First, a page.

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The struggle of the Dutch republics

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answer wliich Professor Hans Delbrtick of Berlin, one of the most eminent publieists in Germany, gave to a similar question:

"Our most heartfelt sympathies are with the Boers. You ask, wliy? Because they are a kindred people, beeause they are the weaker, and finally because they were forced into an unjust war."

And there is no longer any doubt in Europe about this having been the case.

There are points in debate about this war in which both the English and we Hollanders may be misled by prejudice and ignorance. But there is no dispute among them as to the wickedness of' this disastrous war, it' it can be proved to be perfectly unnecessary.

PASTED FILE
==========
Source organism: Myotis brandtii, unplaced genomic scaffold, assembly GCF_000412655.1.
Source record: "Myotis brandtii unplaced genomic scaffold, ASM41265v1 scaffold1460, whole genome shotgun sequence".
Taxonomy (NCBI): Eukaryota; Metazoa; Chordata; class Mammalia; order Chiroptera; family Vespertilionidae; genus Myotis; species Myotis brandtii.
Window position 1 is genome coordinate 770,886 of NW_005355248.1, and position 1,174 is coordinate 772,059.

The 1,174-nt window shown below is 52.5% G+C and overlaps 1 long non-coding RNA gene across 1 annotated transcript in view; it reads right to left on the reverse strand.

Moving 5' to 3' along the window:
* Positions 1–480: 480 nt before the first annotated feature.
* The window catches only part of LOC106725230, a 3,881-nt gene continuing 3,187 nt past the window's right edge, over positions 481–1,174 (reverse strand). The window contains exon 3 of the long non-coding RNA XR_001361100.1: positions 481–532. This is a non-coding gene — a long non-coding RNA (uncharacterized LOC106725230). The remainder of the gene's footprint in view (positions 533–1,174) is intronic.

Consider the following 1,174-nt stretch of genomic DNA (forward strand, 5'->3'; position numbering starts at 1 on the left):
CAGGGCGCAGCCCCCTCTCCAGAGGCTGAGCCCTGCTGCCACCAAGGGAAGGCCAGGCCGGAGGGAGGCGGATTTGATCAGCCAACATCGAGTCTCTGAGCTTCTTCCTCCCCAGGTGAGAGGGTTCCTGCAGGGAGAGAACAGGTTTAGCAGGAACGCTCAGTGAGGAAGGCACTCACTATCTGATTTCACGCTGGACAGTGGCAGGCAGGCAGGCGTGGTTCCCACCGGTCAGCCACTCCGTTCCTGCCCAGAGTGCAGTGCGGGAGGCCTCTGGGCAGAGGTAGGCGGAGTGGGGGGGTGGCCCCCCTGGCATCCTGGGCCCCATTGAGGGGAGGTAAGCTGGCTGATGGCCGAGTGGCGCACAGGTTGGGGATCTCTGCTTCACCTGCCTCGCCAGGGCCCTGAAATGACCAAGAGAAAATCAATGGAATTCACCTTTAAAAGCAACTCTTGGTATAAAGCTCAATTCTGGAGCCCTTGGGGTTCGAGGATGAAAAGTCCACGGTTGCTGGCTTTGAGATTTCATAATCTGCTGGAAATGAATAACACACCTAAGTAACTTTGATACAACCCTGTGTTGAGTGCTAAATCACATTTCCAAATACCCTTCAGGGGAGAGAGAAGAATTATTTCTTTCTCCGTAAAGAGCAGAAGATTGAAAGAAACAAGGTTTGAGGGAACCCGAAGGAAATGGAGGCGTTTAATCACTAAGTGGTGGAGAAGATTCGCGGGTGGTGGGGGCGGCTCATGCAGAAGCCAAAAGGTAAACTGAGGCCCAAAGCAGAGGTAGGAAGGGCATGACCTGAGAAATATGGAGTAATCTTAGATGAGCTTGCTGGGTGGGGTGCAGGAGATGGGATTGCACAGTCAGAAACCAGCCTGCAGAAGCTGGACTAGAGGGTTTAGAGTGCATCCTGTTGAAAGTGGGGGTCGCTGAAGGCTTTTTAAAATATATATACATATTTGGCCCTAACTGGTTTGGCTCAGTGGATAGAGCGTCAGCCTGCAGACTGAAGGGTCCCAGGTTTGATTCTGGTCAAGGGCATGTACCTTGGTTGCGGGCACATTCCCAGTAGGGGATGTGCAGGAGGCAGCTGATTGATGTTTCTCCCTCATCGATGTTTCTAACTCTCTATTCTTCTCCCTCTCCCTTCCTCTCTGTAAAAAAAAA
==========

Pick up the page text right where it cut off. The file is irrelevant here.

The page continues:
Xow the British nation, on the brink of war, had no idea what it was going to war about.

But the warpress, as Sir William Harcourt told us, perverted the facts, aggravated the situation, and obstructed the cause of peace whenever the question appeared ripe for settlement.

The war press, with the Times as leader, and the Daily Mail as bugier, knew that a peaceful settlement was made difficult by the rooted conviction of the Boers — the justice of which is now absolutely prooved — that England cherished designs hostile to their independence. And that was why this noble press did everything possible to strengthen that belief.

They stand condemned by what Sir William Harcourt wrote under date October 2 to the Times.

"I undertake to aftirm that the tone of the correspondence, the claim of suzerainty, and the garden-party speeches, so far from removing, have done all that was possible to confirm that belief. The spirit of the war party is the spirit of the raid, of its